"It is not in the Heavens"
Summarized by Hillel Meizels
"R. Acha in the name of R. Yosi bar Chanina said: When Moshe went up (to receive the Torah) he heard God's voice dealing with the parasha of para aduma (the red heifer) and stating halakha in the name of the one who said it: 'R. Eliezer says ...a cow has to be in its second year (to be fit for use as a para aduma).' ...Moshe said to God: 'May it be Your will that he be one of my descendants.' God said to him: 'Upon your life, he IS of your descendants, as it is written: "And the name of THE ONE is Eliezer" - and the name of that special one is Eliezer.'" (Midrash Tanchuma, Chukat, 24)
Our human concept of "oneness," completeness, wholeness, is not the same as God's. A human can have conflicting emotions, can change his opinions from one day to the next and can act hypocritically. God, however, is completely unified. His different attributes are in total harmony and all contribute to His oneness.
By referring to R. Eliezer, a human, as THE ONE, God was saying that R. Eliezer was the human being closest to the state of Godly oneness, and therefore, God took pleasure in quoting the halakhot in his name. What makes this strange is that this is the same R. Eliezer who was placed under a cherem (ban) by the rest of the sages in the famous case of the "tanur shel Achnai" (Bava Metzi'a 59b). This was an oven made of separate tiles, connected with sand-cement. R. Eliezer held that if an impure substance was placed in it, the whole oven remained pure, while the sages held it became impure. R. Eliezer brought many miraculous signs to show that he was correct, but the sages stood firm in their decision. R. Eliezer then called on heaven to prove that he was right. A bat kol (heavenly voice) called out: "What are you doing to R. Eliezer, for the halakha is like him in every place?" R. Yehoshua stood up and said: "It is written: 'It [the Torah] is not in the heavens (Devarim 30).' What does this mean? That the Torah was already given on Har Sinai and [now] we do not pay attention to a bat kol [to decide halakhic issues]." R. Natan later asked Eliyahu what God's reaction was at the time. Eliyahu replied: "God smiled and said: 'My sons have defeated me, My sons have defeated me.'"
The sages proceeded to reverse all R. Eliezer's decisions in which he proclaimed something pure, and they burnt those objects (as they were now impure). They then got together and put R. Eliezer under a ban. The gemara continues to describe how upset R. Eliezer was and the upheavals that took place in the world due to his anguish. When Rabban Gamliel's ship was then threatened by a storm, he called out to God that he had banned R. Eliezer in order to maintain God's honor, i.e. so that there should not be many arguments within Yisrael.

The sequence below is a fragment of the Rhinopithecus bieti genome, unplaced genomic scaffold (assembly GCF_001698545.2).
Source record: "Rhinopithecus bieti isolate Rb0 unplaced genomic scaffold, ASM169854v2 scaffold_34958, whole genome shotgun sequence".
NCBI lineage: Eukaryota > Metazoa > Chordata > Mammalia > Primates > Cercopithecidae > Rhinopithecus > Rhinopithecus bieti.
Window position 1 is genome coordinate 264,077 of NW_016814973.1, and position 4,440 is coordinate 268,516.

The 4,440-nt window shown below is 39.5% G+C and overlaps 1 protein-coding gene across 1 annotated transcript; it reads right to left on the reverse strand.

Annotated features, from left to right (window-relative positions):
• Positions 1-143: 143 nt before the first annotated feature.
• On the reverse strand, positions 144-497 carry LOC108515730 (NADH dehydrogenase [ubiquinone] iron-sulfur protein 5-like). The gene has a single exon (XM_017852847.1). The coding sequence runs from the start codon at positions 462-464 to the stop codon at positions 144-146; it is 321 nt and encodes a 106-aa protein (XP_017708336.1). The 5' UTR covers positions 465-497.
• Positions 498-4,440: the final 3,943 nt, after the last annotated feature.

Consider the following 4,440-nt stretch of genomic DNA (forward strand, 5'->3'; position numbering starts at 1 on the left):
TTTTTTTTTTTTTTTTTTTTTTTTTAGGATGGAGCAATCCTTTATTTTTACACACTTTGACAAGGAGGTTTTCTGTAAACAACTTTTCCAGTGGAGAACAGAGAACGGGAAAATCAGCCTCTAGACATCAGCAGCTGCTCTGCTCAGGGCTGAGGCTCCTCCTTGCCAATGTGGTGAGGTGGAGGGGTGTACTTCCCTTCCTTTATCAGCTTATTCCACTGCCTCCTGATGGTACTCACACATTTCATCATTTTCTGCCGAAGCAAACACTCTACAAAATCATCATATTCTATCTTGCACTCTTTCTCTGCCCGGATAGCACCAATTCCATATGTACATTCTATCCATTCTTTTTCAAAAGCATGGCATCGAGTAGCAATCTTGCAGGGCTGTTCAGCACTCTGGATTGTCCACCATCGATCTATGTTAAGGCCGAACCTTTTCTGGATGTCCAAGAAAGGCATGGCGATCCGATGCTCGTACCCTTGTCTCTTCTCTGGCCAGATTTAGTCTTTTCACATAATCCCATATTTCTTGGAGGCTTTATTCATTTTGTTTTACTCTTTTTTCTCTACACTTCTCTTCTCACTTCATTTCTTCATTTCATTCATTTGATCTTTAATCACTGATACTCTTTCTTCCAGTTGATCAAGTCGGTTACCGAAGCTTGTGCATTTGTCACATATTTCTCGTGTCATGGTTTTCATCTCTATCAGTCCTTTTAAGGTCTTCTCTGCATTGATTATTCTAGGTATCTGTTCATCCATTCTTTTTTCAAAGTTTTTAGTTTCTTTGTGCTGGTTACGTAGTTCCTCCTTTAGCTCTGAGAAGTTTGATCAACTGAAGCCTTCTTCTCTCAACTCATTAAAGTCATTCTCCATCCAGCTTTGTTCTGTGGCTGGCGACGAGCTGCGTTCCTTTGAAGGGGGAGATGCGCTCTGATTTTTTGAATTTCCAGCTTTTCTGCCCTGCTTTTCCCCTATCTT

This incident only serves to highlight R. Eliezer's standing in the eyes of God and it seems very strange that a man so great should be put in cherem by the rest of the sages. To understand this better, we first have to understand one of the laws of tum'a (impurity).
Any vessel which comes into contact with something tameh (impure) is rendered tameh as well. However, if the vessel is slightly broken or cracked or made from different pieces, it can not be rendered impure. It is only fit to become tameh if it is complete, whole.
Now we can apply this to the tanur shel Achnai which was made of tiles connected by sand-cement. When R. Eliezer came to determine the status of the oven, he looked at it from heaven's viewpoint of completeness and wholeness. From that lofty perspective the oven was not at all whole. Therefore, it could not become tameh and R. Eliezer pronounced it tahor (pure). However, from that perspective, nothing in this physical world is ever really complete. The sages realized this and therefore judged the oven from a realistic, worldly perspective. From this point of view, the oven was whole and therefore tameh. The sages understood that we can't live our lives in this world, which is bound by physical limits, according to the high standards of heaven. True, we have to draw from the spiritual, the Godly, and strive towards it, but the halakhic norms of our lives must be established by the practical, physical limitation of the world we live in. We cannot establish halakhic reality in this world based on Heaven's high standards.
Now we can understand why the sages denounced R. Eliezer and all his halakhot, because these were not judged by the criteria of the human beings for whom they were aimed, but rather by heaven's standards. But halakha is meant for human beings and not angels. We can also understand how R. Eliezer was able to call forth all those miraculous signs: by heaven's standards, he was correct and so he received God's support, to the point of having a bat kol support his position.
One question remains. Surely God was the one who established that halakha must be judged in accordance with the requirements of this physical world; He was the one who said: 'It is not in the heavens.' So why did the bat kol defend R. Eliezer?
The answer is simple enough. Although by heaven's standards R. Eliezer was right, God obviously knows that we are living in this physical, limited world and are bound by it. By sending out a bat kol he was testing the sages to see if they would stand by their principles, even to the point of God himself seemingly going against them. If they could withstand this, they could withstand any type of adversity, and would always continue to determine halakha appropriately.
(Originally delivered at Seuda Shelishit, Shabbat Parashat Chukat 5755.)